Back to Life In Legacy Main Page Pages for Previous Weeks Celebrity Deaths Message Board
Life In Legacy - Week ending Saturday, August 3, 2019

Hold pointer over photo for person's name. Click on photo to go to brief obit.
Click on name to return to picture.

Morton Bahr, labor leaderKatreese Barnes, pianist on 'Saturday Night Live'Henri Belolo, cofounder of Village PeopleCliff Branch, Oakland Raiders wide receiverNick Buoniconti, Miami Dolphin linebackerHarvey Frommer, sports historianAnn Gish Phillips, bedding and textiles designerMario Gonzalez, 'father of Brazilian golf'Steven Gubser, Princeton physicistCorbin Gwaltney, founder of 'Chronicle of Education'Dr. John A. Hansen, made bone marrow transplants saferSaoirse Kennedy Hill, granddaughter of Robert F. KennedyPhil Hymes, TV lighting directorElaine Kendall, author and playwrightMartin Mayer, versatile free-lance writerMike Moulin, former LA police lieutenantD. A. Pennebaker, documentary filmmakerSherm Poppen, created first snowboard, the SnurferHal Prince, legendary Broadway producer and directorHarley Race, pro wrestlerRichard M. Rosenbaum, former NY state Republican chairmanSteve Sawyer, leader of GreenpeaceGregory ('Ras G') Shorter, recording producerDon Suggs, UCLA artist and teacherYasuhiro Takemoto, Japanese anime directorGrant Thompson, YouTube starDr. Carl A Weiss Jr., son of Dr. Carl A. Weiss Sr., alleged killer of Huey LongBob Wilber, traditional jazz clarinetist and saxophonist

Art and Literature

Elaine Kendall (91) author and playwright, a book critic for the Los Angeles Times from 1980–96, reviewing a variety of authors including A. M. Homes, Geoff Nicholson, Penelope Lively, Dominick Dunne, Rick Bass, and Stewart O’Nan. Kendall wrote widely as a free-lance journalist and was the author of four nonfiction books: The Upper Hand: The Truth About American Men, The Happy Mediocrity, “Peculiar Institutions”: An Informal History of the Seven Sisters Colleges, and Seeing Europe Again: Confessions of a First World Traveler. She also wrote four plays: Two Margarets, The Chameleon, The Trial of Mata Hari, and The Nominee and contributed lyrics to musicals, including American Cantata, The Would-Be Diva, Isadora!, and Cole & Will: Together Again! Kendall died in Montecito, California of complications from a series of falls, on August 3, 2019.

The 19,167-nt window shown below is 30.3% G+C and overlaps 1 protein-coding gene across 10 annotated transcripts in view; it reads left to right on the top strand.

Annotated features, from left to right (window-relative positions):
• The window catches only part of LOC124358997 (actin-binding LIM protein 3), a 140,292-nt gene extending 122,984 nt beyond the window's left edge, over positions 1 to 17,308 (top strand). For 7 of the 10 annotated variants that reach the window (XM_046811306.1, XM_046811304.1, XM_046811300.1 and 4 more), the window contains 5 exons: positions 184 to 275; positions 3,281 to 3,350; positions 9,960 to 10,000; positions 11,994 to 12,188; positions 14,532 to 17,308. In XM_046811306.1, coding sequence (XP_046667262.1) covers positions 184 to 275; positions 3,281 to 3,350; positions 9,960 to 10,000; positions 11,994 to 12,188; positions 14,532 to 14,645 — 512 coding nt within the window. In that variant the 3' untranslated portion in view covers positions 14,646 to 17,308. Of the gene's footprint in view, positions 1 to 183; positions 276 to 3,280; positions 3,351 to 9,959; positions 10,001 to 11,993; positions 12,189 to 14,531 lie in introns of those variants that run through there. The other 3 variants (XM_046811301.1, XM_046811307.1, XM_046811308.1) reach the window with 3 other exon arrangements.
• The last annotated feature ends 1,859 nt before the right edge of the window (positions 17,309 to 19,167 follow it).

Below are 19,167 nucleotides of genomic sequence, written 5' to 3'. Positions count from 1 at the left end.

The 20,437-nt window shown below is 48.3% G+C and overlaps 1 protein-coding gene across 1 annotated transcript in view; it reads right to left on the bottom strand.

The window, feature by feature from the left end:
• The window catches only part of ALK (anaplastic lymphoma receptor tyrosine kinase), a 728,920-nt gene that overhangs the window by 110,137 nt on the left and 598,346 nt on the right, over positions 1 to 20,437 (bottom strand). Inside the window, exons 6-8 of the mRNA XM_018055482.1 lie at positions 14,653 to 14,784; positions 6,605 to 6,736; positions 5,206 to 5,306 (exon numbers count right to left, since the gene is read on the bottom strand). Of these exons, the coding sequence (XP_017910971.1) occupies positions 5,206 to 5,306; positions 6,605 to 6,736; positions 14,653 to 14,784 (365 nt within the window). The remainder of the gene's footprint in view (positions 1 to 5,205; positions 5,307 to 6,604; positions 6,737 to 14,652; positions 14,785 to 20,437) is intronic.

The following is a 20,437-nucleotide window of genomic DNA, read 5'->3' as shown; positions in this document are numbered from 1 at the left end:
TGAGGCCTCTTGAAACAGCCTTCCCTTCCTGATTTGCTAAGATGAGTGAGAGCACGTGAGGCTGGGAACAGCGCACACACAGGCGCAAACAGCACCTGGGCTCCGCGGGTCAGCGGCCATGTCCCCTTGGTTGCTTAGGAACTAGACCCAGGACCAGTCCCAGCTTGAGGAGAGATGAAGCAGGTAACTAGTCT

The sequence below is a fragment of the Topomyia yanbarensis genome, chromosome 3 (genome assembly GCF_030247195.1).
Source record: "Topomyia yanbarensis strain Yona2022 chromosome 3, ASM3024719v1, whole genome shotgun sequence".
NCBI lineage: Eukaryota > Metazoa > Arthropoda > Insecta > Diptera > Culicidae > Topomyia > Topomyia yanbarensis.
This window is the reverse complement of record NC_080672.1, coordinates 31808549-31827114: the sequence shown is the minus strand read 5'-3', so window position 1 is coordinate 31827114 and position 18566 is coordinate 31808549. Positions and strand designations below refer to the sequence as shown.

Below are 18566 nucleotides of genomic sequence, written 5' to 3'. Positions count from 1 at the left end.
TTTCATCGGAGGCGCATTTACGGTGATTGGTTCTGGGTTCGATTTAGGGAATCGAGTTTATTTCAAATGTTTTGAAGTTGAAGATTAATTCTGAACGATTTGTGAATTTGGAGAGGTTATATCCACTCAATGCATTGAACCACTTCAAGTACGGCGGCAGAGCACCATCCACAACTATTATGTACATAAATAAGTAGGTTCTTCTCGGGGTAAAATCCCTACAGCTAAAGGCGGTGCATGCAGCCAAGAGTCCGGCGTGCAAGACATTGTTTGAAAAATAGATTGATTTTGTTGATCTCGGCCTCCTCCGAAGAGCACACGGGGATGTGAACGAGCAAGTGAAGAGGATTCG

Don Suggs (74) painter who helped to shape the history of art through his commitment to craft and dedication to teaching. Known for his carefully composed investigations into the nature of art making—for example, analyzing every shade of paint used in Picasso’s “Les Demoiselles D’Avignon,” then rendering those shades in abstraction—Suggs was also dedicated to his students as a professor of painting and drawing at UCLA, where he taught for more than 30 years. He died after being struck by a vehicle near his Los Angeles, California studio on July 30, 2019.